I direct like I DJ:
I was born by the river... Sam Cooke, ‘A change is gonna come’.
I like that opening line. We always know where we are with that song, in a sorrowful yet hopeful place, kinda exhausted but cool at the same time.
I was actually born by a river - the river Thames to be precise - at St Thomas’s Hospital, London, overlooking the Houses of Parliament. Outside this teaching hospital is very first public statue of a Black Woman in the United Kingdom. This woman is Mary Seacole. And these are the people who made that happen, after years of tirelessly campaigning. Mary Seacole Trust @Seacolestatue. Check out their good work.
According to a Guardian article written by broadcaster and barrister Afua Hirsch, back in 2002 Mary Seacole was missed off a list of 100 Great Britons, despite her heroic duties in the Crimean war serving British soldiers from 1854 to 1856. An alternative list of Great Black Britons was created to right this wrong and so Mary Seacole was honoured in this by way of topping the list! They have started a new campaign to review the list and share the findings of scholars, campaigners and activists over the years, including unsung heroes who have served our communities.
After Micheal Gove (the then Education Secretary) suggested she was no longer required, I recall a campaign to keep Mary Seacole on the Schools Curriculum - most people hadn’t even realised she was on it. We won that battle and she remains on the national curriculum, albeit optional.
I have noticed lately that when telling the story of the not-so-United Kingdom, institutions including museums and universities appear to be taking their responsibility more seriously and attempting to include as many voices and people to tell their own stories as possible. Which is a start, at least.
It was good to see the Wilberforce Institute here in Hull use language such as ‘Black Agency’ when referring to abolitionist Olaudah Equiano. He deserves a platform of continued recognition for his contribution to the campaign to end the Transatlantic Slave Trade, both using his lived experience as an enslaved and free man, right here on these shores.
I’m not going to lie, I had some reluctance in discussing Black History Month, as I’m firmly in the camp that Black History is to be celebrated every month and not marginalised to one month only; however I get it, it’s an opportunity for reflection, reminders and introductions to some amazing stories and philosophies.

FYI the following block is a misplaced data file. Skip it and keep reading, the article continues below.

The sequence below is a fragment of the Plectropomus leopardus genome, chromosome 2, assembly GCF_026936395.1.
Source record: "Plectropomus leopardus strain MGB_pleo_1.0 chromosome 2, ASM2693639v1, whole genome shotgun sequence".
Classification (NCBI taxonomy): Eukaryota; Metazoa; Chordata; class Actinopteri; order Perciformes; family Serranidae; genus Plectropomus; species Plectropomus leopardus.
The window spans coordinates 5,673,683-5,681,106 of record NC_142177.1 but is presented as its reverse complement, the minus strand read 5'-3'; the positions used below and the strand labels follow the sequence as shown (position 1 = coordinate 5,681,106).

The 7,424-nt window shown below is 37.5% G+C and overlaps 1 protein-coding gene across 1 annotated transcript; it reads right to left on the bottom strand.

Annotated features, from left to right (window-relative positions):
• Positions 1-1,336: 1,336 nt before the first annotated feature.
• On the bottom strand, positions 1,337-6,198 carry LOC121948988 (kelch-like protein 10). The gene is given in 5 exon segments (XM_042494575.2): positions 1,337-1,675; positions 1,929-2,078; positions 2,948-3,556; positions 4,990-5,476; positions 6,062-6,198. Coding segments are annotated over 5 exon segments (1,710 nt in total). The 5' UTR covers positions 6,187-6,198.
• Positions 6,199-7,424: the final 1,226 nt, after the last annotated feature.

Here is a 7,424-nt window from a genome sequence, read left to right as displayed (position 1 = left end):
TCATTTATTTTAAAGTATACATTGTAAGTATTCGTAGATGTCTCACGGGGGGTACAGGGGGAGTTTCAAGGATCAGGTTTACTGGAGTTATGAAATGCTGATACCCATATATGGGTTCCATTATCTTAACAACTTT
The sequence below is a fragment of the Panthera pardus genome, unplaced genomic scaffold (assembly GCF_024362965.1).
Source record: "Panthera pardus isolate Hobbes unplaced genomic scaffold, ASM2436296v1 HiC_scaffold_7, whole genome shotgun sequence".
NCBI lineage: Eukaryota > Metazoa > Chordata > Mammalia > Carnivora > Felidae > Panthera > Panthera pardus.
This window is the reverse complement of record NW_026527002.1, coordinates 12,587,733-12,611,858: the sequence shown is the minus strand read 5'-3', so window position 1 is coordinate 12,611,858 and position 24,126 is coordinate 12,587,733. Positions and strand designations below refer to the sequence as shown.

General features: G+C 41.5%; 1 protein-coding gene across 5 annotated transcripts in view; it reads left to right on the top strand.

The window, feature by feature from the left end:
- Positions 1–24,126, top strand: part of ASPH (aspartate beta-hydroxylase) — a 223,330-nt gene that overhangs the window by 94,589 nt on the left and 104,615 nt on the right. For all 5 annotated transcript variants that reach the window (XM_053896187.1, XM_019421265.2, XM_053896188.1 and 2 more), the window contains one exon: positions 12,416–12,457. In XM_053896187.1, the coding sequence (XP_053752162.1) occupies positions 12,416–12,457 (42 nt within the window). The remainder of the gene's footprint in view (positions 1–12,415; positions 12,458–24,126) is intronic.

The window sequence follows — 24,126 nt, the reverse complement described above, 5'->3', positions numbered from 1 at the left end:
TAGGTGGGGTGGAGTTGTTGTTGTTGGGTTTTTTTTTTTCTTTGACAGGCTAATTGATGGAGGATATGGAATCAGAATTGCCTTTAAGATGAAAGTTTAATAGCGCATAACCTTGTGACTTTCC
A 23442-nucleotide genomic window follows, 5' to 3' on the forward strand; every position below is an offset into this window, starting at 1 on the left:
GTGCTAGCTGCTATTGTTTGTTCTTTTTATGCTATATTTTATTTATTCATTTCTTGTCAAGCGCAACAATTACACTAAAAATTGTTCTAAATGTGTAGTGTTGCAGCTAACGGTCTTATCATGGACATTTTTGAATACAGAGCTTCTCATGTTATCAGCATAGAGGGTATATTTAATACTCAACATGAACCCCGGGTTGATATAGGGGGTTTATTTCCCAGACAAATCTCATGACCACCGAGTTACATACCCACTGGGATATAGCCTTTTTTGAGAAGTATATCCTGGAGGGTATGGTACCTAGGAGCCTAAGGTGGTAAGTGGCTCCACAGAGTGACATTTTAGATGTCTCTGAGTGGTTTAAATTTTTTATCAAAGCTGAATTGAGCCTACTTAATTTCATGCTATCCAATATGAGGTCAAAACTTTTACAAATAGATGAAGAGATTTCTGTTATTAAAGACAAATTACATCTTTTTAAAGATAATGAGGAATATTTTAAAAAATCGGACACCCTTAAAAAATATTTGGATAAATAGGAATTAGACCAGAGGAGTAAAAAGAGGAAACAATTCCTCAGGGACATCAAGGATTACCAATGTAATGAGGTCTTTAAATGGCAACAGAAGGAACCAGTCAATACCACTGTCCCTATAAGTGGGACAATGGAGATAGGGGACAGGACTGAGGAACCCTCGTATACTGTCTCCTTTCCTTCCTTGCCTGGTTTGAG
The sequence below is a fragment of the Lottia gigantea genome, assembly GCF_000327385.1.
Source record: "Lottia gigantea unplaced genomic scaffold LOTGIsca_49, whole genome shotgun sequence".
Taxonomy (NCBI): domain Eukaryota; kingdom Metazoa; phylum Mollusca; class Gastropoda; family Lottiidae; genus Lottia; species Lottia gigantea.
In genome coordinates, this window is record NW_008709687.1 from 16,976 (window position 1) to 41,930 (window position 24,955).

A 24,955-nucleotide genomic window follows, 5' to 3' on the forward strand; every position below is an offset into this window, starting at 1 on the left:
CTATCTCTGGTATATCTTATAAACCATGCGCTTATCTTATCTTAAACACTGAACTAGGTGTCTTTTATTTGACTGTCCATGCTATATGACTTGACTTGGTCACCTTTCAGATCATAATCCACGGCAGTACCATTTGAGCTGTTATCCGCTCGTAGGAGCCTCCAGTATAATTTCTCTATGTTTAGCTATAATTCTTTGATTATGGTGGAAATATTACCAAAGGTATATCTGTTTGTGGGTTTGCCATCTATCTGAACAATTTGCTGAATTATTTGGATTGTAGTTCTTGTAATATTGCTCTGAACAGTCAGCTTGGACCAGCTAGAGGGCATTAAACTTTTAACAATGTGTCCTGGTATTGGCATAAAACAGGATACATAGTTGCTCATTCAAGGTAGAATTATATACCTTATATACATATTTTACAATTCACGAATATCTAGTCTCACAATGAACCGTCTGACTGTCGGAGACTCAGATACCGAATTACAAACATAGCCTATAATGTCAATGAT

These stories are part of my heritage and I’ve spent a number of years researching and sharing them in order for a better understanding of our current experiences and our collective history.
Black History Month UK is in its 30th year, with many events being held up and down the country.
As I have made friends and associates in my past year in Hull, please let me invite you to look at their work for Black History Month. Please also support them throughout the year, if you can.
Hull University for the first time as far as anyone can recall, have a programme of events for Black History:
We're celebrating Black History Month! Come see us in HUU reception. 🎉
Congratulations to Osaro Otobo the newly elected Hull University President
Hull AfroCaribbean Association have a Facebook page, they host events at their place every Tuesday at 6pm.
@CTKMedia has just released a podcast led by Kofi Smiles, joined by:
Gifty Burrows - Africans in Yorkshire
Osaro Otobo - Hull University Student Union President
Bax - Bud Sugar
Chiedu Oraka – Rap Artist
Worth a listen to gain insight on what it’s like to grow up as a Black person in East Yorkshire. This podcast discusses stereotypes, friendship and acceptable language.
That’s all from me for now.
Hope to see you on my travels.
Photo: Left to Right: Hannah Mason (Changemaker), Kofi Smiles (Face Of Hull), Suzanne Alleyne (Changemaker),
Amanda Huxtable. (Beautifully photo bombed by leading lady Masasa Mbangeni).